In the realm of advances and improvements, we’ve seen some of both in the recent mid-term elections, especially here in New Mexico where the whole state turned blue. We elected Deb Haaland, one of two Native women to go to Congress—she is from Laguna Pueblo— and several more women to state and local offices, including one a friend had opined would never be elected because she is “a girl and a Mexican.” As it happens, she is neither.
But I also look for changes that seem smaller, even ridiculously small, and yet may herald changed attitudes in this slow-moving country of ours.
News stories this week mentioned the declining sales at Victoria’s Secret, once the crown princess of every city mall. Can this mean—is it possible?—that we no longer want to wear push-up bras, thongs, peek-a-boo nightgowns and all the other trash the patriarchy has been pushing ever since seeing a woman’s ankle was a turn-on?
I remember going to one of these sex-wear emporiums a few years ago in search of winter pajamas—it was in a city I didn’t know, and the Victoria’s Secret was close to where I was staying.
They didn’t carry any winter pajamas. Scanning the racks, I felt embarrassed. Who would imagine flannel lined up with turquoise nylon?
Was I out of my mind, or simply aged-out? The women who were shopping all looked petty young, but that didn’t seem to be the whole story…
Remember when we were trying to pass the Equal Rights Amendment, and nearly succeeded, until a rumor erupted that women would be using men’s bathrooms? (Transgender people are fighting the same fight now, as though those dismal tile enclosures with their forbidding mechanisms were perfumed gardens of iniquity!)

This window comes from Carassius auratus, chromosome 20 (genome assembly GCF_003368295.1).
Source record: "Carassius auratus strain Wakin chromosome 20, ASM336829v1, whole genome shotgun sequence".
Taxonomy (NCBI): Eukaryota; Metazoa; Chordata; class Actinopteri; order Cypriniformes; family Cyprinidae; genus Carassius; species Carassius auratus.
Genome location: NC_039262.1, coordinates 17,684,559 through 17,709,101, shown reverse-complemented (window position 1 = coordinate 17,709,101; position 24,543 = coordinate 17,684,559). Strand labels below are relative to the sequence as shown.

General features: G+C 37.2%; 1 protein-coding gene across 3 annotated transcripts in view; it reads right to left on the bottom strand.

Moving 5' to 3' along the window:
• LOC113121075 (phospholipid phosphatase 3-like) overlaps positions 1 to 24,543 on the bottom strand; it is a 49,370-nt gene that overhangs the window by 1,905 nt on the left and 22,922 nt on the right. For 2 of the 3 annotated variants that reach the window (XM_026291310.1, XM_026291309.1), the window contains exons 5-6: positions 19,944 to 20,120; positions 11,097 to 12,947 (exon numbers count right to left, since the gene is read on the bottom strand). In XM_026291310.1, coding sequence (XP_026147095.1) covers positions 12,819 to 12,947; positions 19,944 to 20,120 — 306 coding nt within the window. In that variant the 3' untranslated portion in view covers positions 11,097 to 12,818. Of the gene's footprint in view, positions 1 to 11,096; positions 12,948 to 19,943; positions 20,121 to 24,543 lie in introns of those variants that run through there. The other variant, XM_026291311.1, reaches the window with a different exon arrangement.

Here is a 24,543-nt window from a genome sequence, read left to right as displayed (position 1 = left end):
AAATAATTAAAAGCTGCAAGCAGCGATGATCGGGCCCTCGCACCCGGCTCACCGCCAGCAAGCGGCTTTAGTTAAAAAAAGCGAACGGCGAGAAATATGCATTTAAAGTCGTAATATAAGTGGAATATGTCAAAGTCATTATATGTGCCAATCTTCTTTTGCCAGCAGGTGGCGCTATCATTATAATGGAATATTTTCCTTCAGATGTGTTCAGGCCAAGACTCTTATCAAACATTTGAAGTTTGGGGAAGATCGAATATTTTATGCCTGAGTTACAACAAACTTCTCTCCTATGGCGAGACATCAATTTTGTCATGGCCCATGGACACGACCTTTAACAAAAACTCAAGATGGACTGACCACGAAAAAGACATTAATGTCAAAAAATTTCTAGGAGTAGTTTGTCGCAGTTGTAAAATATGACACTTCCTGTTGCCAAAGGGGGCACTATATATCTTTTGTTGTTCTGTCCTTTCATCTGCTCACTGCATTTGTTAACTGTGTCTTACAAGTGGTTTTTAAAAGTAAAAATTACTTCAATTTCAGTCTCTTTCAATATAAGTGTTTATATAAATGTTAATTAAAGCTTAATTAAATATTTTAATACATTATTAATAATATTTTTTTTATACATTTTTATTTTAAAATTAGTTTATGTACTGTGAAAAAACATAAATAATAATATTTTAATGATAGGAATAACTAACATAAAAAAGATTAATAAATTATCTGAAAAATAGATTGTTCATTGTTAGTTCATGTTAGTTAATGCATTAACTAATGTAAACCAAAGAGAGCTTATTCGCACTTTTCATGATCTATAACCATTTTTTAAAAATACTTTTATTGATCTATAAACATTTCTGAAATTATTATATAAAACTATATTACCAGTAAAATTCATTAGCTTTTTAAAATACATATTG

And then there was the apparently-won battle called Equal Pay for Equal Work. President Obama lauded the passing of the Lily Ledbetter Act and it seemed as though somehow Equal Pay would result in the raising of the minimum wage—for everyone.
It didn’t. It was never enforced. I wonder how Ledbetter, the hard-working, risk-taking woman whose determination to contest her lower wages than those of men laboring beside her in a tire factory, feels now.
As Dr. Ford said during the recent infamous trial, she had dreaded that coming forward would only mean she was thrown under the bus.
As she was.
The patriarchy turned on her after her testimony tooth and nail.
What does this have to do with trashy underwear?
One of our more radical feminists used to infuriate people by saying that married women “sang for their supper”—to put it politely.
In other words, as long as many of us are economically dependent on men, we better buy, and wear, that push-up bra.
But the times they are a changing.